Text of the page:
Audience in highvoltage's Bits from DPL talk
I didn t submit any talk proposals this time around, as just being in the orga team was too much work already, and I knew, the talk preparation would get delayed to the last moment and I would have to rush through it. Enrico's talk
Enrico's talk
From Day 2 onward, more sponsor stalls were introduced in the hallway area. Hopbox by Unmukti , MostlyHarmless and Deeproot (joint stall) and FOSEE. MostlyHarmless stall had nice mechanical keyboards and other fun gadgets. Whenever I got the time, I would go and start typing racing to enjoy the nice, clicky keyboards. As the DebConf tradition dictates, we had a Cheese and Wine party. Everyone brought in cheese and other delicacies from their region. Then there was yummy Sadya. Sadya is a traditional vegetarian Malayalis lunch served over banana leaves. There were loads of different dishes served, the names of most I couldn t pronounce or recollect properly, but everything was super delicious. Day 4 was day trip and I chose to go to Athirappilly Waterfalls and Jungle safari. Pictures would describe the beauty better than words. The journey was bit long though. Athirappilly Falls
Athirappilly Falls

Pathu Pathu Tea Gardens
Tea Gardens
Late that day, we heard the news of Abraham gone missing. We lost Abraham. He had worked really hard all through the years for Debian and making this conference possible. Talks were cancelled for the next day and Jonathan addressed everyone. We went to Abraham s home the next day to meet his family. Team had arranged buses to Abraham s place. It was an unfortunate moment that I only got an opportunity to visit his place after he was gone. Days went by slowly after that. The last day was marked by a small conference dinner. Some of the people had already left. All through the day and next, we kept saying goodbye to friends, with whom we spent almost a fortnight together. Athirappilly Falls
Group photo with all DebConf T-shirts chronologically
This was 2nd trip to Kochi. Vistara Airway s UK886 has become the default flight now. I have almost learned how to travel in and around Kochi by Metro, Water Metro, Airport Shuttle and auto. Things are quite accessible in Kochi but metro is a bit expensive compared to Delhi. I left Kochi on 19th. My flight was due to leave around 8 PM, so I had the whole day to myself. A direct option would have taken less than 1 hour, but as I had time and chose to take the long way to the airport. First took an auto rickshaw to Kakkanad Water Metro station. Then sailed in the water metro to Vyttila Water Metro station. Vyttila serves as intermobility hub which connects water metro, metro, bus at once place. I switched to Metro here at Vyttila Metro station till Aluva Metro station. Here, I had lunch and then boarded the Airport feeder bus to reach Kochi Airport. All in all, I did auto rickshaw > water metro > metro > feeder bus to reach Airport. I was fun and scenic. I must say, public transport and intermodal integration is quite good and once can transition seamlessly from one mode to next. Kochi Water Metro
Kochi Water Metro

Scenes from Kochi Water Metro Scenes from Kochi Water Metro
Scenes from Kochi Water Metro
DebConf23 served its purpose of getting existing Debian people together, as well as getting new people interested and contributing to Debian. People who came are still contributing to Debian, and that s amazing. Streaming video stats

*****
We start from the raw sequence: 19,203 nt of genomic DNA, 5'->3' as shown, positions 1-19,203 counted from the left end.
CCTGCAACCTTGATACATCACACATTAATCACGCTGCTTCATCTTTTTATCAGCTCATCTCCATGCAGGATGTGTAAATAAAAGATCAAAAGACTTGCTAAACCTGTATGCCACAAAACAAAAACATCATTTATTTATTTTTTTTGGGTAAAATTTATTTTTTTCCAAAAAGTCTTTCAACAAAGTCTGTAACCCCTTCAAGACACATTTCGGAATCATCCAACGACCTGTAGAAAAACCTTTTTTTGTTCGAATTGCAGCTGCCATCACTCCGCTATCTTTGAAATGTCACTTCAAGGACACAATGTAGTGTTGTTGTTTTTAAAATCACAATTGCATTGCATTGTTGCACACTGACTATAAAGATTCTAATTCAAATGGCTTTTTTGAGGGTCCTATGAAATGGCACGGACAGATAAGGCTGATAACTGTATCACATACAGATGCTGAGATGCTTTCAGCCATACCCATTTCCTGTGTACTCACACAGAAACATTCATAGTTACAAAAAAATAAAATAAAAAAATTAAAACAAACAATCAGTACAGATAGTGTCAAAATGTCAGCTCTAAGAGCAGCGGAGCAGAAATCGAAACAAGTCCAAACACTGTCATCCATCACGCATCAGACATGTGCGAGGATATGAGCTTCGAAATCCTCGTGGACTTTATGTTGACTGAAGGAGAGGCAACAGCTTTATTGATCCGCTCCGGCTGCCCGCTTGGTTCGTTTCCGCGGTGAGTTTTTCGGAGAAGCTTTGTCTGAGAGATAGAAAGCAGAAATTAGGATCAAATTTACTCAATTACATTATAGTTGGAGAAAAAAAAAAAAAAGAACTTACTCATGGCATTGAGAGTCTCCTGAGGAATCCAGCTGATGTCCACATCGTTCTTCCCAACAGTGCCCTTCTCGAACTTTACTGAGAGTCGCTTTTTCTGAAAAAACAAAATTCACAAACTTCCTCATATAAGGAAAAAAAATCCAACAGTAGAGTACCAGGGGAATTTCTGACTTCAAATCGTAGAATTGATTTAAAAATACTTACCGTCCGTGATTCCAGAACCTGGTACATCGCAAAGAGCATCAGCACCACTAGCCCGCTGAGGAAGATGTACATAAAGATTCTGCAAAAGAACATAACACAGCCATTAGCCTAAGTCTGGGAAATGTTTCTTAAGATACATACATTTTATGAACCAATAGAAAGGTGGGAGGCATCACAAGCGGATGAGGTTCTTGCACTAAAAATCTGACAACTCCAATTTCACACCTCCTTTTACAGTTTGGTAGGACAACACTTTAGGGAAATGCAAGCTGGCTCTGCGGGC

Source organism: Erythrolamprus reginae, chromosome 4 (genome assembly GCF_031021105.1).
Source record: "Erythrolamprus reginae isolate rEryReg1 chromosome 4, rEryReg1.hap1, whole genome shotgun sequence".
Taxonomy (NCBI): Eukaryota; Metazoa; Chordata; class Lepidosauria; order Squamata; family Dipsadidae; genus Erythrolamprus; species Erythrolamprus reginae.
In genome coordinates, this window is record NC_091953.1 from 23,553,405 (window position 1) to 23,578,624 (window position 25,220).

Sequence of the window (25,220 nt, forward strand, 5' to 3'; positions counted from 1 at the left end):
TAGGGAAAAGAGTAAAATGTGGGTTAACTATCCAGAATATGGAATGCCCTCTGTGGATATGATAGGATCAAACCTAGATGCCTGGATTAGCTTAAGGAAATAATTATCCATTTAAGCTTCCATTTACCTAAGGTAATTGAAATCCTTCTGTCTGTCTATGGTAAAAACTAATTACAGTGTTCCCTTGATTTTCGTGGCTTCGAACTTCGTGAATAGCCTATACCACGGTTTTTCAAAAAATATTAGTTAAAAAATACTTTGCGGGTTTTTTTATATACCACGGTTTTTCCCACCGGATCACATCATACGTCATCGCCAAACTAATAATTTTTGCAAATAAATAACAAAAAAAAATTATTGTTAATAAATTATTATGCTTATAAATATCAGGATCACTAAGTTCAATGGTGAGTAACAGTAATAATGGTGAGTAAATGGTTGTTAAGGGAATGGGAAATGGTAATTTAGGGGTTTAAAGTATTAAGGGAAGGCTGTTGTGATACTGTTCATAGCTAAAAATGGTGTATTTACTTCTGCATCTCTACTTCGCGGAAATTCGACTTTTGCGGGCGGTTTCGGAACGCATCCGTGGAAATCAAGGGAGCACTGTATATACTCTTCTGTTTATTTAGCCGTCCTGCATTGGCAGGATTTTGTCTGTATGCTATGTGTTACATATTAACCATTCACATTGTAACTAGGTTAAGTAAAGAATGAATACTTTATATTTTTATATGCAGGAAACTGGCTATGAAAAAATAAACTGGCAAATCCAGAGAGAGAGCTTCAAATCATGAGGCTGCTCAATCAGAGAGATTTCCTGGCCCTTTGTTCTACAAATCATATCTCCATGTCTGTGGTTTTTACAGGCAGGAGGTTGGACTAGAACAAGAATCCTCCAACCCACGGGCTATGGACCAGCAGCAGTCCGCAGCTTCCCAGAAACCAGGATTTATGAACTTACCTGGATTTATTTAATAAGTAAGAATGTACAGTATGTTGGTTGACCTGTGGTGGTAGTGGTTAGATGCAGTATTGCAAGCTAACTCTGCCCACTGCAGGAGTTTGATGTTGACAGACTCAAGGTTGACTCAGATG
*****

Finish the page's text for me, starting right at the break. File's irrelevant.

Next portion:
Streaming video stats. Screengrab from closing ceremony
The conference wasn t without its fair share of troubles. There were multiple money transfer woes, and being in India didn t help. Many thanks to multiple organizations who were proactive in helping out. On top of this, there was conference visa uncertainty and other issues which troubled visa team a lot. Kudos to everyone who made this possible. Surely, I m going to miss the name, so thank you for it, you know how much you have done to make this event possible. Now, DebConf24 is scheduled for Busan, South Korea, and work is already in full swing. As usual, I m helping with the fundraising part and plan to attend too. Let s see if I can make it or not. DebConf23 Group Photo
DebConf23 Group Photo. Click to enlarge.
Credit - Aigars Mahinovs
In the end, we kept on saying, no DebConf at this scale would come back to India for the next 10 or 20 years. It s too much trouble to be frank. It was probably the peak that we might not reach again. I would be happy to be proven wrong though :)

26 May 2024

Russell Coker: USB-A vs USB-C

USB-A is the original socket for USB at the PC end. There are 2 variants of it, the first is for USB 1.1 to USB 2 and the second is for USB 3 which adds extra pins in a plug and socket compatible manner you can plug a USB-A device into a USB-A socket without worrying about the speeds of each end as long as you don t need USB 3 speeds. The differences between USB-A and USB-C are:
  1. USB-C has the same form factor as Thunderbolt and the Thunderbolt protocol can run over it if both ends support it.
  2. USB-C generally supports higher power modes for charging (like 130W for Dell laptops, monitors, and plugpacks) but there s no technical reason why USB-A couldn t do it. You can buy chargers that do 60W over USB-A which could power one of our laptops via a USB-A to USB-C cable. So high power USB-A is theoretically possible but generally you won t see it.
  3. USB-C has DisplayPort alternate mode which means using some of the wires for DisplayPort.